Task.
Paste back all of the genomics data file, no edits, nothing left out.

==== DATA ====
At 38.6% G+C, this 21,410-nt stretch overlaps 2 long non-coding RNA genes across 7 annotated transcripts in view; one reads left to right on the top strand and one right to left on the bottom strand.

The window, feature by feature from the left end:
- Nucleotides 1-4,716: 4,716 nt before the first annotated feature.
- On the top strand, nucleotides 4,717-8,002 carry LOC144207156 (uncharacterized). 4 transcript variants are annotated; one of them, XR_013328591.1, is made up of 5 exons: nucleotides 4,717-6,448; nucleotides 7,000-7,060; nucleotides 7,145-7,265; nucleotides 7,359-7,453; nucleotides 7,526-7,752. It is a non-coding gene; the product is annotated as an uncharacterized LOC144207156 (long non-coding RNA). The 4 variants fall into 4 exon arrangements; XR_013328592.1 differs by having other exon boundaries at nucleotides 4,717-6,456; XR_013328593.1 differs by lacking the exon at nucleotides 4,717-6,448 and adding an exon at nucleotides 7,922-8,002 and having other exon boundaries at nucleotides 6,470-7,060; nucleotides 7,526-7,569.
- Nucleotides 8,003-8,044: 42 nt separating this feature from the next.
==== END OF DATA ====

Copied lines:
At 38.6% G+C, this 21,410-nt stretch overlaps 2 long non-coding RNA genes across 7 annotated transcripts in view; one reads left to right on the top strand and one right to left on the bottom strand.

The window, feature by feature from the left end:
- Nucleotides 1-4,716: 4,716 nt before the first annotated feature.
- On the top strand, nucleotides 4,717-8,002 carry LOC144207156 (uncharacterized). 4 transcript variants are annotated; one of them, XR_013328591.1, is made up of 5 exons: nucleotides 4,717-6,448; nucleotides 7,000-7,060; nucleotides 7,145-7,265; nucleotides 7,359-7,453; nucleotides 7,526-7,752. It is a non-coding gene; the product is annotated as an uncharacterized LOC144207156 (long non-coding RNA). The 4 variants fall into 4 exon arrangements; XR_013328592.1 differs by having other exon boundaries at nucleotides 4,717-6,456; XR_013328593.1 differs by lacking the exon at nucleotides 4,717-6,448 and adding an exon at nucleotides 7,922-8,002 and having other exon boundaries at nucleotides 6,470-7,060; nucleotides 7,526-7,569.
- Nucleotides 8,003-8,044: 42 nt separating this feature from the next.